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THERE are some good things about reaching a certain age: free local bus travel, a senior railcard, •200 winter fuel allowance – and the freedom that comes with retirement.
Last year, I finally hung up the wellies and stethoscope and, with my wife, escaped to Australia as those dark winter days closed in.
Before we left, there had even been time to get the garden into tip-top shape. This included ‘sending away’ for some special lawn tonic. (‘These days we call it ‘‘buying online" Dad’, my son had gently reminded me). Whatever. This stuff was guaranteed to get rid of all the moss, and the grass would be a foot deep when we returned home the following March.
Three months of wall-to-wall sunshine, cold beer and endless languid hours in the warm sea (‘Down here we call it "the ocean" mate’, my brother-in-law had gently reminded me) came and went, and before we knew it we were reluctantly heading back to England.
But, on our arrival home, there was a magnificent lawn waiting for us. It was indeed almost a foot tall, lush and verdant. I set about endorsing the lawn tonic to all and sundry. Until, that is, I discovered some interesting technical details that got me thinking not only about the efficacy of the product but of a memorable case, many years ago.
A lovely old Welsh lady had brought in her ancient cat, Rhodri, with a hard, irregular lump under his jaw. I had to break the bad news that this was very likely a tumour and should be investigated under general anaesthetic. My client, understandably, didn’t want to take the risk. There being a remote possibility it might be an old abscess, I injected a long-acting antibiotic; we’d wait and see.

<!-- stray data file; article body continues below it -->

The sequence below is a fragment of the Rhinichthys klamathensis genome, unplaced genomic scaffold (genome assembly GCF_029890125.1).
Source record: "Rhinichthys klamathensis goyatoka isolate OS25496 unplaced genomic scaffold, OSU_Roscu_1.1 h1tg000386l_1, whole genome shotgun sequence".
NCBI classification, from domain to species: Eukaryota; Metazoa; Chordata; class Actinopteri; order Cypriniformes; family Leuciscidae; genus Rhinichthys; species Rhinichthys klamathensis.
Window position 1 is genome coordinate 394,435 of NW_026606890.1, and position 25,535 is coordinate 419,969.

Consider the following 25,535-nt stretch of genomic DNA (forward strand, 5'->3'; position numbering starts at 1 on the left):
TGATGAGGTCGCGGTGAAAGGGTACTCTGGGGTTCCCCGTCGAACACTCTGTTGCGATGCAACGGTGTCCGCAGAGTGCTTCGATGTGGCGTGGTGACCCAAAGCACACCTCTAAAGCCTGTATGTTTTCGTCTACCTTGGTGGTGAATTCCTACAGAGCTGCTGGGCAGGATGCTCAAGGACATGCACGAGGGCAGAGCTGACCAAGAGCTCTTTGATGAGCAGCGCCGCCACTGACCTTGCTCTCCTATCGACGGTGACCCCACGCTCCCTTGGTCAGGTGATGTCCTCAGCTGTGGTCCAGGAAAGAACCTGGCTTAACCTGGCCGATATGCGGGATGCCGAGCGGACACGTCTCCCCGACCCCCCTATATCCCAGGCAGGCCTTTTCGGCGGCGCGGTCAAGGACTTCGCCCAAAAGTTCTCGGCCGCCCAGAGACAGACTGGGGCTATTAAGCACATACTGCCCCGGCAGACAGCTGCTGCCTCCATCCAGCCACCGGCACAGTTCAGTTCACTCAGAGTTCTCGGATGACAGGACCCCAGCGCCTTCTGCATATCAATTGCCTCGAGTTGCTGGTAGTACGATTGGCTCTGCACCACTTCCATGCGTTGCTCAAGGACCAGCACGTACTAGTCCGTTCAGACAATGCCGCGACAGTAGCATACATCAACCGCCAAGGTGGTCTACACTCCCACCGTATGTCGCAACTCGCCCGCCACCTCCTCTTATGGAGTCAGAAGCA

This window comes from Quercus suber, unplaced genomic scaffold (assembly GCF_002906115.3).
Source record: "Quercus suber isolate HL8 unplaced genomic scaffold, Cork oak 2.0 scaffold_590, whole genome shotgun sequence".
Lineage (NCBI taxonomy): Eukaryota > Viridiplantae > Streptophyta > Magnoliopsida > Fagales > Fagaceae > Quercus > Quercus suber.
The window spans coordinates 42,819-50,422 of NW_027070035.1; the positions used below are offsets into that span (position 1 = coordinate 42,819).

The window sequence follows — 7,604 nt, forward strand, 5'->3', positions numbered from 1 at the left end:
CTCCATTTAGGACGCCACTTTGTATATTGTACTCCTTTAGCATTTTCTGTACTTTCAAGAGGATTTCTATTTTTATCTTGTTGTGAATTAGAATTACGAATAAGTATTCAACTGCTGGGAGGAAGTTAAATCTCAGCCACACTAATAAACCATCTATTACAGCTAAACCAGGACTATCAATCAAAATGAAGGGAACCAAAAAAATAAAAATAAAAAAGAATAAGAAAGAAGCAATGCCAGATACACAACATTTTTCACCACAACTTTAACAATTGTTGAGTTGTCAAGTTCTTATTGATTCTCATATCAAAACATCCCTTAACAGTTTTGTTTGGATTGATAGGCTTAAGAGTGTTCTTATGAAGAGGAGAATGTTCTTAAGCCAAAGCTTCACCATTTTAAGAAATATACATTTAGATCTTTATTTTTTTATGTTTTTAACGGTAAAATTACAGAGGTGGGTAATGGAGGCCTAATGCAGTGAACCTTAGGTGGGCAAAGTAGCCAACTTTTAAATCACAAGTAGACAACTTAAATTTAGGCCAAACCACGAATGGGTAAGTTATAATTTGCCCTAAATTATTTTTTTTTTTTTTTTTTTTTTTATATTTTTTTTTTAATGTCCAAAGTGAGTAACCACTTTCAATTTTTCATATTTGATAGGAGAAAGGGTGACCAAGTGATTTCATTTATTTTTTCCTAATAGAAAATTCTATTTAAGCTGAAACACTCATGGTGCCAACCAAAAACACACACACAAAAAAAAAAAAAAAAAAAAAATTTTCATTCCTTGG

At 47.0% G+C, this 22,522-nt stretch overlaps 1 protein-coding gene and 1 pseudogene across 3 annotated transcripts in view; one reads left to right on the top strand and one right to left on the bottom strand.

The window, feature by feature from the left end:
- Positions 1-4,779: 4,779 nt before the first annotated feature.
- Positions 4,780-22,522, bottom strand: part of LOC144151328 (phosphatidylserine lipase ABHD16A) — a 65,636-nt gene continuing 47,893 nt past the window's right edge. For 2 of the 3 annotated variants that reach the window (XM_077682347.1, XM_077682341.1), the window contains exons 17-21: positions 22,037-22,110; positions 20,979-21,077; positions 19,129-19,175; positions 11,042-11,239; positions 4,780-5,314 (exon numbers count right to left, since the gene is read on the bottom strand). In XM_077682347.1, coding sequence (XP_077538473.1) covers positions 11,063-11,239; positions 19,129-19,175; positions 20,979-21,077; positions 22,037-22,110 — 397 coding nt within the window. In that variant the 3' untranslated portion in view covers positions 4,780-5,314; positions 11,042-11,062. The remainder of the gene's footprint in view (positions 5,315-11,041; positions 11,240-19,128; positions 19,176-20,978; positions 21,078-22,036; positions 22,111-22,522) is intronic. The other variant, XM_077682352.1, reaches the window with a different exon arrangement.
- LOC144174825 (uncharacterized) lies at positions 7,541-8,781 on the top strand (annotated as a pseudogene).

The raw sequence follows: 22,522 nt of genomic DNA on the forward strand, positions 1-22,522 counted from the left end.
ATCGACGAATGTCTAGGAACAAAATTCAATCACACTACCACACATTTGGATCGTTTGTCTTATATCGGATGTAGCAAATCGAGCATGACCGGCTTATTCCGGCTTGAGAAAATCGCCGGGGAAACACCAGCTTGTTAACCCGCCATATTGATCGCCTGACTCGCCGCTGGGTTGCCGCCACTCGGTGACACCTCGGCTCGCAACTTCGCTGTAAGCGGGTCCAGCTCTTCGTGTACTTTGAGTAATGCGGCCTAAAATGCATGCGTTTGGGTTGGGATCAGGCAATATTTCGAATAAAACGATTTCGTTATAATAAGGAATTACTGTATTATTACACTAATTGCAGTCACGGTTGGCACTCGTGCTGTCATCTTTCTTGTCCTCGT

A couple of weeks later there was no improvement whatsoever and Rhodri’s owner asked if I’d mind if she gave him some homeopathic tablets, obtained from her old vet in Cardiff. Not wishing to appear unkind or cynical, I resisted the urge to suggest she might care to try one of our range of extra-strong placebos instead. I simply replied that as Rhodri wasn’t suffering and the tablets would do no harm she may as well give them a go.
Rhodri eventually came back in for his overdue annual vaccinations – and the lump had completely disappeared. I was delighted for the old cat, but, in truth, my heart sank. Then it lifted, soared even, as Rhodri’s owner said, ‘I never actually got round to giving him those homeopathic tablets’.
And that lawn tonic? Well, I’d later discovered the complete unopened drum sitting on a shelf in the garden shed. Only then did I remember I’d forgotten to apply it. Cognitive decline; just one of the less good things about getting older. (‘You’ve been ripping too many pages off the calendar mate’, my brother-in-law had gently reminded me).
It had been unseasonably warm and dry while we were away – and everyone’s lawn was looking as healthy as mine.
Anecdotes, whether horticultural or veterinary, are only anecdotes – not statistically significant evidence. Just a gentle reminder.
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